Outgoing Prime Minister Benjamin Netanyahu, indicted for corruption, was appointed Tuesday to form the next Israeli government despite his inability to muster enough support in parliament amid deep political divisions.
Two weeks after legislative elections that looked like a referendum for or against the most lasting prime minister in Israel's history, the latter was appointed by President Reuven Rivlin to set up a new ministerial team.
I made my decision on the basis of the recommendations (of the parties), which indicate that the deputy Benyamin Netanyahu has a greater possibility of forming a government (…) This is why I decided to entrust him with forming a government.
It's not an easy decision for me, both morally and ethically, added this former member of Likud, the right-wing party of Mr. Netanyahu, the day after the resumption of the trial of the prime minister indicted for corruption in three cases.
Usually, the president appoints the candidate who has received the support of 61 deputies, but
no candidate has a real possibility to reach that threshold, Mr. Rivlin said.
Mr. Netanyahu, with his allies from the ultra-Orthodox parties and the far-right party
Religious Zionism, obtained the support of 52 parliamentarians on Monday.
In front of him, the centrist Yaïr Lapid was recommended by 45 deputies, determined to oust Mr. Netanyahu from power because of his legal troubles in particular.
First head of government in Israel's history to face criminal charges while in office, Netanyahu is accused of corruption, fraud and breach of trust in three cases, charges he strongly denies .
I know the position that many share, that the president should not give this task to a candidate who faces criminal charges, but depending on the law and the court ruling, a prime minister can continue to play his role even when 'he faces charges.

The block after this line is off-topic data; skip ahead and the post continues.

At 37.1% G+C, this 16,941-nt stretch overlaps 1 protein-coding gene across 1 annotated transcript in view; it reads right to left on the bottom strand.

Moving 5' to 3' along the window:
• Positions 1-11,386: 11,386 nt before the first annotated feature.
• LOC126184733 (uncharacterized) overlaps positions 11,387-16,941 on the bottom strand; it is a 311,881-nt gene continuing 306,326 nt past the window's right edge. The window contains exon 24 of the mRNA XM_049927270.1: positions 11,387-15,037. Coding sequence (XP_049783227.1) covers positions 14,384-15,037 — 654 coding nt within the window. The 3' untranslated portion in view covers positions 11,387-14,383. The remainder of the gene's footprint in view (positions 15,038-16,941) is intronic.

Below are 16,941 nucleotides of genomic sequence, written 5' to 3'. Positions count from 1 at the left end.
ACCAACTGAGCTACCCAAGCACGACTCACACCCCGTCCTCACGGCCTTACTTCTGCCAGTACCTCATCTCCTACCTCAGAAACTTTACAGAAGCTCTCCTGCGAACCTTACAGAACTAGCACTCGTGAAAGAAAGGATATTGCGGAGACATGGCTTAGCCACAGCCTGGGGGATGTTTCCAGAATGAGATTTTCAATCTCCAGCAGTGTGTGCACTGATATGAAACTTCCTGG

Coincidentally, discussions between the parties and President Rivlin took place on the day Mr. Netanyahu's trial resumed, during which he was accused by the senior prosecutor of having
illegitimately used the great governmental power conferred on him.
The person concerned reacted by asserting that it was the prosecutor's office that had
illegitimately used the power conferred on him, using the exact words of the prosecutor.
For the time being, Mr. Netanyahu's trial does not threaten his ambitions since he would only have to resign in the event of a final conviction, and the exhaustion of all remedies could take years.
The task of Mr. Netanyahu promises to be complex as the country is divided: the political landscape is fragmented with 13 parties sharing the 120 seats in Parliament.
Read also :
- Israel: Netanyahu dismisses corruption charges when trial resumes
- Indicted for corruption, Netanyahu denounces "a coup d'etat"
- Hundreds of protesters in front of Benjamin Netanyahu's house in Jerusalem
Mr. Netanyahu, 71, could reach out to his former colt Naftali Bennett, who has become a leader of the radical right.
The latter did not recommend Mr. Netanyahu or Mr. Lapid and did not speak about his intentions, but announced the holding of a press conference Tuesday afternoon before the swearing-in of the new deputies.
Mr. Lapid had proposed Monday to Mr. Bennett to form a unity government based on a rotation: he would be prime minister first, before Mr. Lapid, but he has not yet responded to this outstretched hand.
There is also Mansour Abbas, whose Islamist party Raam surprised the elections by winning four seats. He did not recommend any candidates to the president on Monday and said he would negotiate with the nominee.
Problem: the far-right formation
Religious Zionism allied with Mr. Netanyahu categorically refuses to be part of an alliance with the Islamists of Raam.
Usually, the nominee has 28 days to form a government, which can be extended by 14 days. If neither side manages to form a coalition, new elections could be called, prolonging the crisis in Israel.